Although it does not appear yet on the Supreme Court's online calendar or oral arguments page, I am told that oral argument is scheduled for June 21st. I do not know the hour.

The following Indiana Blakely cases, in reverse chronological order, have treated juvenile adjudications as prior convictions:

  • Paschall (4/22/05)) (nothing but juvenile adjudications support enhanced sentence; without citation to any authority)
  • Hill (4/14/05) (prior adult and juvenile criminal history supported enhanced sentence; without citation to any authority)
  • McCray (3/10/05) (juvenile adjudication "acknowledged" in presentence report)
  • Altes (3/1/05) (dictum that finding of likely future criminal conduct may be based on prior adult or juvenile criminal history; citation to Bledsoe)
  • McNew (2/25/05) (prior convictions, including juvenile adjudication for possession of marijuana exempt from Blakely; citation to Carson)
  • Abney (2/15/05) (juvenile adjudications are "prior convictions"; citation to Ryle)
  • Williams (12/8/04) (prior convictions, including juvenile adjudication, support enhancement; without citation to authority)
  • Holden (10/13/04) ("consistent adult and juvenile criminal history" not subject to Blakely; citation to Blakely)

Links to the cases are in the sidebar. I'll get to the probation cases presently.

Disclosure: I may be involved in the preparation for the oral argument on Ryle's side. Of course, that may just mean that I come up with better reasons that the fact of a juvenile adjudication should be treated no differently from the fact of a prior conviction. At the moment, I'm not convinced. My immediate reaction is, "What part of 'conviction' don't you understand?" It seems to me that in light of the remaining uncertainties surrounding Blakely, a certain literalist approach, often applied by Blakely's author, is not out of place.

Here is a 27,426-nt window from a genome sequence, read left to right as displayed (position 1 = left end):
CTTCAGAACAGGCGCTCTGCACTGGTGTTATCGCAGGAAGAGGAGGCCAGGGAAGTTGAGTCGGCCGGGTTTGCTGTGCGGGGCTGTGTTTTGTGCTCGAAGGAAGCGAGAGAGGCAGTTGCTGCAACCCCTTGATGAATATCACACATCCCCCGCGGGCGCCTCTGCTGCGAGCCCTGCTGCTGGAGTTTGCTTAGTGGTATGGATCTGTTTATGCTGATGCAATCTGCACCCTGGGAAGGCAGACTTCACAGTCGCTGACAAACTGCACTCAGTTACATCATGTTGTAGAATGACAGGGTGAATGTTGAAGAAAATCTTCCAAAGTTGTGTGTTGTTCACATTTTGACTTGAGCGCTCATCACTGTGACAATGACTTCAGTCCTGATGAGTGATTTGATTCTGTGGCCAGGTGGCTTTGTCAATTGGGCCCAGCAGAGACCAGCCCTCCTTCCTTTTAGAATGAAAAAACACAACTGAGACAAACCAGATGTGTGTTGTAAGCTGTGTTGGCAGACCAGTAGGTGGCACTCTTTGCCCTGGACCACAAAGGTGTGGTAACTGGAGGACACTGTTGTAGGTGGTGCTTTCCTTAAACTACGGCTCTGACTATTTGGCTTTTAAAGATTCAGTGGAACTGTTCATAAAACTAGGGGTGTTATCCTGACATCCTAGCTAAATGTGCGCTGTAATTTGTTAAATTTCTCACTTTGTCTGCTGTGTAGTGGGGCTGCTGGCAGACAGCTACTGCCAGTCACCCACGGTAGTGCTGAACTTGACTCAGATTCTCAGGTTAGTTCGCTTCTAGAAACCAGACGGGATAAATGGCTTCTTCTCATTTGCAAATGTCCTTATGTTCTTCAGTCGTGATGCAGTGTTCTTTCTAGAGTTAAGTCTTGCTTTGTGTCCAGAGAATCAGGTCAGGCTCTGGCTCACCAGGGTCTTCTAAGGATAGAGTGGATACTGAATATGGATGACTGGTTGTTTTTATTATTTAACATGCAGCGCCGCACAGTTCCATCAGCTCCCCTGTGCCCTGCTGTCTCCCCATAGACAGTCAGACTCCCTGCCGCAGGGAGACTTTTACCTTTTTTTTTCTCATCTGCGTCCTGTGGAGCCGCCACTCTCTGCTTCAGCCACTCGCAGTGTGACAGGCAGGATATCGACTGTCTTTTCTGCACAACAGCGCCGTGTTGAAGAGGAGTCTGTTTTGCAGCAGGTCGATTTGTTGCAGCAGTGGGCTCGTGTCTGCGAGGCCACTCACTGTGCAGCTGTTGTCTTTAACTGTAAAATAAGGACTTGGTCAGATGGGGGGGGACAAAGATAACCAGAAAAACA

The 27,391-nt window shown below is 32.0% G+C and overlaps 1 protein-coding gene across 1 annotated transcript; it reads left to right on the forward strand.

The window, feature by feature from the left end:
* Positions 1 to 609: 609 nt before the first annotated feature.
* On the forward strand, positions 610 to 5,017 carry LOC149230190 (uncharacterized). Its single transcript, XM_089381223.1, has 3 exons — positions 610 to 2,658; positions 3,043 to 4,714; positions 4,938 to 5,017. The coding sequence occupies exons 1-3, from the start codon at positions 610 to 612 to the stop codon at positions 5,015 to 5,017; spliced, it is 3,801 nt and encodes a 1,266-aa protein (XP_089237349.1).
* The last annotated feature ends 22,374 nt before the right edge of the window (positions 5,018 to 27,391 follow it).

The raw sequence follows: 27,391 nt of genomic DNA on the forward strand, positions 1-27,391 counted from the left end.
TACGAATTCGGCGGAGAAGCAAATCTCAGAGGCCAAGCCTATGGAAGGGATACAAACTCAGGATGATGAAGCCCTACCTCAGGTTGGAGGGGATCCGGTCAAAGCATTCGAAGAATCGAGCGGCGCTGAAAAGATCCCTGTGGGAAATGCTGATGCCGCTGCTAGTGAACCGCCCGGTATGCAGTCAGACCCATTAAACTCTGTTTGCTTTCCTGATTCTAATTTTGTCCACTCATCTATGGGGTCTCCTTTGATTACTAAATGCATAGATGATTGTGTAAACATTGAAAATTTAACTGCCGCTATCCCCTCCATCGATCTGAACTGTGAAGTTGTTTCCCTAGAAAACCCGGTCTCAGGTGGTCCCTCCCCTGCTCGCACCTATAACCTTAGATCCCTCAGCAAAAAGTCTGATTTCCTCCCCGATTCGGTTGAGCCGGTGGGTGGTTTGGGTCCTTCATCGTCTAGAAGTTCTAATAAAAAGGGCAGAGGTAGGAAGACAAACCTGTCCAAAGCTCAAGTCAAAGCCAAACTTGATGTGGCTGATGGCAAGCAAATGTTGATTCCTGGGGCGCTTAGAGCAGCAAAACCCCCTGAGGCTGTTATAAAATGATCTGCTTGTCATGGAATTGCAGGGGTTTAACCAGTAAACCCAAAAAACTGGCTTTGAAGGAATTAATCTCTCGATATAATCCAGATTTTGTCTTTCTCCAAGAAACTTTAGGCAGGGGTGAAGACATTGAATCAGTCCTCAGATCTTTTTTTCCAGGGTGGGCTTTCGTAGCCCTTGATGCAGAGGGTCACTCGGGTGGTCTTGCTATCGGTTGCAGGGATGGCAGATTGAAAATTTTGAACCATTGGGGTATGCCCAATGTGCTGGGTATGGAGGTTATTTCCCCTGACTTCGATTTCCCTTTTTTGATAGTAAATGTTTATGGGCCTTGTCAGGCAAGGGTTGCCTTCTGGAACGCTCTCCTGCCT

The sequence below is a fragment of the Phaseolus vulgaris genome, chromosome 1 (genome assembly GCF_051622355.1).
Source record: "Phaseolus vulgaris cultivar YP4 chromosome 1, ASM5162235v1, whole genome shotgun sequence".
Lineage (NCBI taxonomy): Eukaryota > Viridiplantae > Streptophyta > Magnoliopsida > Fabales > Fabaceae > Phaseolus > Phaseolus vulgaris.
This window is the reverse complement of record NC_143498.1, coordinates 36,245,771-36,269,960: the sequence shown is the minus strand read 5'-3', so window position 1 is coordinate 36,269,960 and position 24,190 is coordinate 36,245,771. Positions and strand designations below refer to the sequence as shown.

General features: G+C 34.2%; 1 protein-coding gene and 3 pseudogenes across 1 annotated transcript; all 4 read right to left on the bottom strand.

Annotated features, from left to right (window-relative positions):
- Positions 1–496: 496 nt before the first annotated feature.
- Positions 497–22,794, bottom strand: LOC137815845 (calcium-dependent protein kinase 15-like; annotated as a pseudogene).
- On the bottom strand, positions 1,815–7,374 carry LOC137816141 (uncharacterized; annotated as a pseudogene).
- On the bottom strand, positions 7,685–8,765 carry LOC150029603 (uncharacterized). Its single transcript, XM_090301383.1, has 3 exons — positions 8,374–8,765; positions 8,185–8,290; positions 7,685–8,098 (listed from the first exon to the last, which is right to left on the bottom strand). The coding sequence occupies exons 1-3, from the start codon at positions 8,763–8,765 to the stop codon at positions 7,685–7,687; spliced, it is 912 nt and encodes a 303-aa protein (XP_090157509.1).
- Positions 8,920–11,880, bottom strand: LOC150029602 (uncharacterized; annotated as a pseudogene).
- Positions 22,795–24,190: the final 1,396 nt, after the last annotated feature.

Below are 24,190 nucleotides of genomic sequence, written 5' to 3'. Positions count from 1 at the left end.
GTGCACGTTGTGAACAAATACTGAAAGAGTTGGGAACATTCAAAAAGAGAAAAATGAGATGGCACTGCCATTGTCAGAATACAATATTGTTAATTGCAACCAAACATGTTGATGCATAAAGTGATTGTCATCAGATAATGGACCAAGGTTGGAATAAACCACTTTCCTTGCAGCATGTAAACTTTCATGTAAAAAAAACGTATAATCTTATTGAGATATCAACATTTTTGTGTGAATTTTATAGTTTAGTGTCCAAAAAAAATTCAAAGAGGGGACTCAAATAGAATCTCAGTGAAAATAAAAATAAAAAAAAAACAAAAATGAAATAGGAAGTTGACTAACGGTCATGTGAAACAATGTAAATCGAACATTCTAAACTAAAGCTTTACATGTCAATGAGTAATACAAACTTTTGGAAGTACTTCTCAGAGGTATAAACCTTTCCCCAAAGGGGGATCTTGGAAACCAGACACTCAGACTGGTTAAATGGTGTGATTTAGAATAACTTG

Of course, since April 25th, we are now merely dealing with pipeline cases. The one remaining decision that will affect a very large number of cases indeed concerns Blakely's retroactivity to cases on collateral review. Smylieseems to say there is none. But the question wasn't presented; and the U.S.Supreme Court has yet to speak.

Tuesday, May 10, 2005

Holder: Transfer & More on Searches & Private Property?

After oral argument, the Supreme Court has granted the State's petition to transfer in Holder, a case I mentioned in this post, because it was published the same day as Litchfield, the Supreme Court's most recent trash case, and interesting in light of Litchfield. (Holder was originally NFP, and Holder moved to have the decision published, which the Court of Appeals did over the State's opposition. If the publication status of an opinion is one of the principal considerations in transfer decisions, it escapes me why Holder, who won in the Court of Appeals, would have asked for publication. I think I'd have wanted to fly as low and slow as possible. But maybe there were good reasons.)

The oral argument in the Supreme Court on April 28th may be viewed via this link (Real Player). As Justice Sullivan noted during the argument, the Court of Appeals merely decided the search issue under Article 1, § 11 of the Indiana Constitution. If the Supreme Court is now going to affirm the denial of suppression, it is also going to have to address the fourth amendment issues.